Photos: Stark Scenes From the Guantanamo Hunger Strike

Military photographs show guards throwing away uneaten food and the “feeding chair” where detainees are force-fed.

A "feeding chair" in the Guantanamo medical wing where hunger-striking detainees are force fed.Sgt. Brian Godette, Army 138th Public Affairs Detachment


For more than two weeks, 100 detainees at the Guantanamo Bay Naval Base in Cuba have been on hunger strike to protest conditions at the prison and their indefinite confinement. First denied and downplayed by the military, the strike has now become a full-blown emergency, as the Huffington Post‘s Ryan J. Reilly reports:

Twenty-three detainees are currently being force-fed. At least twice a day, guards in riot gear tie each detainee to a chair or bed, and medical personnel force a tube up his nose and down his throat, and pump a can of Ensure or other dietary supplement into his stomach. There are so many detainees being force-fed that Guantanamo’s medical personnel are working around the clock to keep up with the demand, and approximately 40 additional medical personnel just arrived in Guantanamo to help deal with the growing crisis.

Though they do not show any of these frantic scenes, recently released military photos offer a window onto how Guantanamo has been dealing with the unprecedented protest: A “feeding chair” where detainees are force-fed sits next to a tray of feeding tubes and a bottle of butter pecan Ensure; guards deliver meals through “bean holes” in detainees’ cells, only to throw away the uneaten food; hospital beds behind chain-link fences with rings for shackles beside them.

Other images in the series, taken in early April by Sgt. Brian Godette of the Army 138th Public Affairs Detachment, depict scenes from Camps V and VI, where most prisoners are held: a sign asking soldiers to respect praying detainees, a stuffed recliner in the “media room” that looks almost normal until you notice the ankle restraints. Original photo captions are in quotes. (h/t Public Intelligence)

“Feeding chair and [internal] nourishment preparation inside the Joint Medical Group where the detainees receive medical care.”

Sgt. Brian Godette

“Internal nourishment preparation inside the Joint Medical Group where the detainees receive medical care.”

Sgt. Brian Godette

“Overnight medical stay area inside the Joint Medical Group.”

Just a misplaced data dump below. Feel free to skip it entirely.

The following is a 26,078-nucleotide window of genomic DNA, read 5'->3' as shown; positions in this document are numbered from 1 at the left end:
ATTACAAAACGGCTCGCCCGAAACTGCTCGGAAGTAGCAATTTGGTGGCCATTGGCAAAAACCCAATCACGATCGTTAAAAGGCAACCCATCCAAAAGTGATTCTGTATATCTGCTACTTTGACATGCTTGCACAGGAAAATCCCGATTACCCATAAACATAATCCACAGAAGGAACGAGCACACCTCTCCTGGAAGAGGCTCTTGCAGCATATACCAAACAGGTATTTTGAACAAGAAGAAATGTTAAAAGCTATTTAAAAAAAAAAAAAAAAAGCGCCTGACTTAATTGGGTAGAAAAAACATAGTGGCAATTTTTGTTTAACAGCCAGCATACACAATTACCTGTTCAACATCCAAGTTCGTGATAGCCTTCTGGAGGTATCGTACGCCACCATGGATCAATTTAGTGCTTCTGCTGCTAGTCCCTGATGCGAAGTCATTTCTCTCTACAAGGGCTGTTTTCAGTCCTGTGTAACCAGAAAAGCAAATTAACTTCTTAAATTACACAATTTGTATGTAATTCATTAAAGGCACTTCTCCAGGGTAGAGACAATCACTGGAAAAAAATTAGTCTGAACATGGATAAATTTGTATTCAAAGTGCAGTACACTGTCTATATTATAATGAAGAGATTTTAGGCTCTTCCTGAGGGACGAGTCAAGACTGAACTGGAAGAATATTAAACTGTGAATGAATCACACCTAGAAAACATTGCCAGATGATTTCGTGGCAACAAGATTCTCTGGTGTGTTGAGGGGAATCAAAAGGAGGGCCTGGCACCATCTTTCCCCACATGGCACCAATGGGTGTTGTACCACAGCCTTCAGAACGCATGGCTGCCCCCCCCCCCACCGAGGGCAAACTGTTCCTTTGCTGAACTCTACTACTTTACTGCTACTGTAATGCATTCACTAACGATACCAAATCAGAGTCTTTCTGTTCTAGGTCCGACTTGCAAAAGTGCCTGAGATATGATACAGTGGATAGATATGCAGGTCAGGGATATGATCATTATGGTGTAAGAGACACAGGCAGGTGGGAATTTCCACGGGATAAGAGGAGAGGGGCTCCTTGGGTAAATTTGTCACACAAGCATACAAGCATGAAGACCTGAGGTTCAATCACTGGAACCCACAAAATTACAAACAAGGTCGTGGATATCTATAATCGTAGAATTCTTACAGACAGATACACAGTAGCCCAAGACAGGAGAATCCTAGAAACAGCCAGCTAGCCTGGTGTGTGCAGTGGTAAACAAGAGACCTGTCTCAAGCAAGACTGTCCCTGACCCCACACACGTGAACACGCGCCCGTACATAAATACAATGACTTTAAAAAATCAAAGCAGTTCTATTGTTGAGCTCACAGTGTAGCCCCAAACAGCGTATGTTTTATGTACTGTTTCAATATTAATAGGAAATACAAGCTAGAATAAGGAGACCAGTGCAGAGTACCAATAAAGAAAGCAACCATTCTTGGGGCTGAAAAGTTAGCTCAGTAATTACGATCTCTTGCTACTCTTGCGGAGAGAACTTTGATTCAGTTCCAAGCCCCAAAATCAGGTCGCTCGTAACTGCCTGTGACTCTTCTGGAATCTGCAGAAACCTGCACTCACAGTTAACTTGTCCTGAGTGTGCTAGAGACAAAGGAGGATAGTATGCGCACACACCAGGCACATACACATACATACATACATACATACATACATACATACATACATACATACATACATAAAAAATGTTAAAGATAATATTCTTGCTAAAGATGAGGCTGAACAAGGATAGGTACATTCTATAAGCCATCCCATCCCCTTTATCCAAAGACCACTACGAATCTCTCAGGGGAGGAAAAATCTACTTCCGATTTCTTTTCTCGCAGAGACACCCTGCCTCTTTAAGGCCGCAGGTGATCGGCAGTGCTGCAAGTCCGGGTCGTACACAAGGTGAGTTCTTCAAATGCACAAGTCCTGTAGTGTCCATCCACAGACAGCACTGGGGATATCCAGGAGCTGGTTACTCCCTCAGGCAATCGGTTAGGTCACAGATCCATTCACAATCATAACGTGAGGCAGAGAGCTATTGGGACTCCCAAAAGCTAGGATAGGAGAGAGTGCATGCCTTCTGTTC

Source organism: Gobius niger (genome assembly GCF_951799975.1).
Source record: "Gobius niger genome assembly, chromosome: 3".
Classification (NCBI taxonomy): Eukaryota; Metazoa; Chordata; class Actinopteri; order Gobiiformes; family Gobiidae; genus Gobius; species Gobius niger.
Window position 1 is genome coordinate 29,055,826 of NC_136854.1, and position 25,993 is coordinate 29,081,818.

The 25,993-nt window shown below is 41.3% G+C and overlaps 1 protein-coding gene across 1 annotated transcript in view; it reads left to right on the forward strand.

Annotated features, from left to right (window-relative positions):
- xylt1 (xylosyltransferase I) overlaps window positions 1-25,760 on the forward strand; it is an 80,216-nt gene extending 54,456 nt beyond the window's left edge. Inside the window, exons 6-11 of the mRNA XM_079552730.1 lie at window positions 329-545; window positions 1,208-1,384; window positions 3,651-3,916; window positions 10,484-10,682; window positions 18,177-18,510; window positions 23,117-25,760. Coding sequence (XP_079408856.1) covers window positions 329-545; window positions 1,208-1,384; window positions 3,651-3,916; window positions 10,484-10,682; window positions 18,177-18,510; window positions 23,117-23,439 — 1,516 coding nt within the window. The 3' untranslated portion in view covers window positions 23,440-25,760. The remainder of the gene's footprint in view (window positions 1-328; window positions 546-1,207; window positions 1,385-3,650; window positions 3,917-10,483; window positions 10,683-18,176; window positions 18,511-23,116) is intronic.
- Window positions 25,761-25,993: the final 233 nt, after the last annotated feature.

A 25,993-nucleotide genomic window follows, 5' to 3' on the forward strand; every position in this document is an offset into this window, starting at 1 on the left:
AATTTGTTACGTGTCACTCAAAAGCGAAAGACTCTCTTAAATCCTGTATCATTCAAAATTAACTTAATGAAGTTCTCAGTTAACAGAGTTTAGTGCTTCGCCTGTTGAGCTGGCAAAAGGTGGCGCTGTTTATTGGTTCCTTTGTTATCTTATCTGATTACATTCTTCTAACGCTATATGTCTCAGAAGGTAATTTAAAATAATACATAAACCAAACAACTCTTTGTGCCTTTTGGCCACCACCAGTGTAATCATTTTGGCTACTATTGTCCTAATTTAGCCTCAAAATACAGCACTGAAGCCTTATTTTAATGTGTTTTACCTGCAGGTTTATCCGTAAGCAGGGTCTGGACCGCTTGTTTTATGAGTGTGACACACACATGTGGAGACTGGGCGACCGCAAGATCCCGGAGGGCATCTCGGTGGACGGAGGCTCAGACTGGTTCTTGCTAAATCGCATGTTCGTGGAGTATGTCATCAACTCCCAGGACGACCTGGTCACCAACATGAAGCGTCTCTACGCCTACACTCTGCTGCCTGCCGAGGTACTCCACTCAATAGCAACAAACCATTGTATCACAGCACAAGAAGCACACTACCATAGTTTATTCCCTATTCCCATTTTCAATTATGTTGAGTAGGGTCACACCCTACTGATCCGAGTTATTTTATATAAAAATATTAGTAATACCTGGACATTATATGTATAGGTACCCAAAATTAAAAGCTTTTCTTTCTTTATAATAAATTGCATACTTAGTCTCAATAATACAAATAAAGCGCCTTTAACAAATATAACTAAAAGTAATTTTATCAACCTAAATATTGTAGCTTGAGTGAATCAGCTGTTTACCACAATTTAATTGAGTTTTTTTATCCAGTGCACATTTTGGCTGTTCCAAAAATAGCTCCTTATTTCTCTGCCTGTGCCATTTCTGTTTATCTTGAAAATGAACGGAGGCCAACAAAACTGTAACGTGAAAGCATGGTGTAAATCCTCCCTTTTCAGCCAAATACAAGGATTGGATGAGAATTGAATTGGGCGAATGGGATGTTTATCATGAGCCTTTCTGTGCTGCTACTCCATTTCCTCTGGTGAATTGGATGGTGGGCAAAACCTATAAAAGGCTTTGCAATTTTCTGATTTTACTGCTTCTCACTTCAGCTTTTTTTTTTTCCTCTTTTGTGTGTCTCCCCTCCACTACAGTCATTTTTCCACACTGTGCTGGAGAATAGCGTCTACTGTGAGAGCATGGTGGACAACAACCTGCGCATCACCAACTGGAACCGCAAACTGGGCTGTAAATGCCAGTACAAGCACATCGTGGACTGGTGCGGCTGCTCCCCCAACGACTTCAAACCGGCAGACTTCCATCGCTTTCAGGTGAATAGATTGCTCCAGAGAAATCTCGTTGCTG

“Shackles restraint point between hospital beds inside the Joint Medical Group.”

Sgt. Brian Godette

“Guard Force soldiers unload and wheel in food items delivered to Guantanamo Bay Detention Camp V to prepare for breakfast disbursement to detainees.”

Sgt. Brian Godette

“Dated boxes and marked containers designate items and freshness.”

Sgt. Brian Godette

“Fresh olives are part of standard food items delivered.”

Sgt. Brian Godette

“Guard Force soldier distributes lunch to detainee through a bean hole in Camp V cell.”

Sgt. Brian Godette

“Guard Force soldier discards breakfast delivered earlier in the morning which was refused by detainees in Camps V and VI.”

Sgt. Brian Godette

“The Behavioral Health Unit where the detainees receive psychological medical care.”

Sgt. Brian Godette

“Detainees religious rights are respected throughout the detention camps as well as inside the Joint Medical Group.”

Sgt. Brian Godette

“Standard issued items to restricted detainees inside detention Camp V.”

Sgt. Brian Godette

“Media room inside Camp V Detention Facility which provides detainees access to television and movies.”

Sgt. Brian Godette

FACT:

Mother Jones was founded as a nonprofit in 1976 because we knew corporations and the wealthy wouldn't fund the type of hard-hitting journalism we set out to do.

Today, reader support makes up about two-thirds of our budget, allows us to dig deep on stories that matter, and lets us keep our reporting free for everyone. If you value what you get from Mother Jones, please join us with a tax-deductible donation today so we can keep on doing the type of journalism 2019 demands.

We Recommend

Latest

Sign up for our newsletters

Subscribe and we'll send Mother Jones straight to your inbox.

Get our award-winning magazine

Save big on a full year of investigations, ideas, and insights.

Subscribe

Support our journalism

Help Mother Jones' reporters dig deep with a tax-deductible donation.

Donate